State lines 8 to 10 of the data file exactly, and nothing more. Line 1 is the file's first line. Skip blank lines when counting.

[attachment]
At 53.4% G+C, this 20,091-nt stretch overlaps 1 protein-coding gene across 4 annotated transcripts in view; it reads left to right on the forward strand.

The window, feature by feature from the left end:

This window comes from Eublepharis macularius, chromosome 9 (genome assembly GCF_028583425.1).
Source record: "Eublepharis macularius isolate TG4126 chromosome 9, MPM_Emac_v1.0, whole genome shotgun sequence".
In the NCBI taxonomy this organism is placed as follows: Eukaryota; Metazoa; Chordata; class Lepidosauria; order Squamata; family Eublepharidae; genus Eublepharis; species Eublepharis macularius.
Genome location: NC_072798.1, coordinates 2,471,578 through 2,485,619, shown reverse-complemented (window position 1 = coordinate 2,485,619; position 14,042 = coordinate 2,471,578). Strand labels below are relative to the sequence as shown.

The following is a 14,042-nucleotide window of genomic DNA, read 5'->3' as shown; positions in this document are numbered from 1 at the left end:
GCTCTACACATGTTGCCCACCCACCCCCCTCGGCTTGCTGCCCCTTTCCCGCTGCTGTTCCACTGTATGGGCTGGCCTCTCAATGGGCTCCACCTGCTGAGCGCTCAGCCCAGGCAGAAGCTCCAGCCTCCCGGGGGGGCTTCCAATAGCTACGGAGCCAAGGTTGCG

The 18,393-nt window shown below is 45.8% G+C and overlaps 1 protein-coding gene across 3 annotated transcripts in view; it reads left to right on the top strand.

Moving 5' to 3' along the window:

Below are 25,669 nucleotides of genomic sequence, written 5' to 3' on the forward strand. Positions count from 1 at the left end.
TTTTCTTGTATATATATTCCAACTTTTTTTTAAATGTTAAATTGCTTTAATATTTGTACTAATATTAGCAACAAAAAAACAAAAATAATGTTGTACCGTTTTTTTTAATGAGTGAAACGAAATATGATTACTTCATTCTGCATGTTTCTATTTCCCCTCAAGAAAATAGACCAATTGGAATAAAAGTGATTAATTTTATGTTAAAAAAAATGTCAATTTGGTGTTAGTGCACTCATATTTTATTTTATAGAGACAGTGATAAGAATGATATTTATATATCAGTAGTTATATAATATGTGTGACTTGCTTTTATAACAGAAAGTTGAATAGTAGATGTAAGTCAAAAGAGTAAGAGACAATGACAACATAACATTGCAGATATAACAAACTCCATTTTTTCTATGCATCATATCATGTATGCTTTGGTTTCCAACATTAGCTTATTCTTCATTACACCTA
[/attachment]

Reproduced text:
GCTCTACACATGTTGCCCACCCACCCCCCTCGGCTTGCTGCCCCTTTCCCGCTGCTGTTCCACTGTATGGGCTGGCCTCTCAATGGGCTCCACCTGCTGAGCGCTCAGCCCAGGCAGAAGCTCCAGCCTCCCGGGGGGGCTTCCAATAGCTACGGAGCCAAGGTTGCG

The 18,393-nt window shown below is 45.8% G+C and overlaps 1 protein-coding gene across 3 annotated transcripts in view; it reads left to right on the top strand.

Moving 5' to 3' along the window: